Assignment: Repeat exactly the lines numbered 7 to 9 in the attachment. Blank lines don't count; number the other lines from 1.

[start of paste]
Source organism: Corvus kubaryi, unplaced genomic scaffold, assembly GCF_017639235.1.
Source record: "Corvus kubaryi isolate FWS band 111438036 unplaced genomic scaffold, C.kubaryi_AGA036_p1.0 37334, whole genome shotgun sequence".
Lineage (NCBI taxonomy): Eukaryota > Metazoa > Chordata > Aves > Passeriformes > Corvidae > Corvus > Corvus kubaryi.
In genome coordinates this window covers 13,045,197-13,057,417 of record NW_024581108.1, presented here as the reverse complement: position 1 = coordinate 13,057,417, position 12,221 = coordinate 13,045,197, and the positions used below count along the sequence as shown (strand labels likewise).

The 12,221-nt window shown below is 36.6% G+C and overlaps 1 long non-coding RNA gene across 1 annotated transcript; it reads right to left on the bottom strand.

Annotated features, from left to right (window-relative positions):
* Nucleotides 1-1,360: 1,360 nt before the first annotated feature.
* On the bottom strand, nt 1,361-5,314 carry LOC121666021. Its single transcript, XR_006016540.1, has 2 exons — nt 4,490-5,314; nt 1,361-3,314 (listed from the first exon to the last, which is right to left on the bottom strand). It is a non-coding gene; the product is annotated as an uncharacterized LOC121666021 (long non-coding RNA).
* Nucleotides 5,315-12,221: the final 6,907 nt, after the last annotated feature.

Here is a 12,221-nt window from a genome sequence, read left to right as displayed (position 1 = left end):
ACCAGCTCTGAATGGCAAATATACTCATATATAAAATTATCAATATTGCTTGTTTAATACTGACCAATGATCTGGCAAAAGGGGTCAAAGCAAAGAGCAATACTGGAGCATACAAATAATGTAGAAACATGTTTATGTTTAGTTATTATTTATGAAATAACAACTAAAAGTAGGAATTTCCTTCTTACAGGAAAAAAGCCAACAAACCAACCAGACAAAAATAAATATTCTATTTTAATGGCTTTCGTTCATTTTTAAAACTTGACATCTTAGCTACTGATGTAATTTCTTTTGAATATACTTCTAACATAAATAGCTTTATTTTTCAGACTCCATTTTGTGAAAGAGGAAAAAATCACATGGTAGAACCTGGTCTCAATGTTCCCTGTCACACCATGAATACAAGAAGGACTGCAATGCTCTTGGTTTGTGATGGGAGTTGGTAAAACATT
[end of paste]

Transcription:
* Nucleotides 1-1,360: 1,360 nt before the first annotated feature.
* On the bottom strand, nt 1,361-5,314 carry LOC121666021. Its single transcript, XR_006016540.1, has 2 exons — nt 4,490-5,314; nt 1,361-3,314 (listed from the first exon to the last, which is right to left on the bottom strand). It is a non-coding gene; the product is annotated as an uncharacterized LOC121666021 (long non-coding RNA).
* Nucleotides 5,315-12,221: the final 6,907 nt, after the last annotated feature.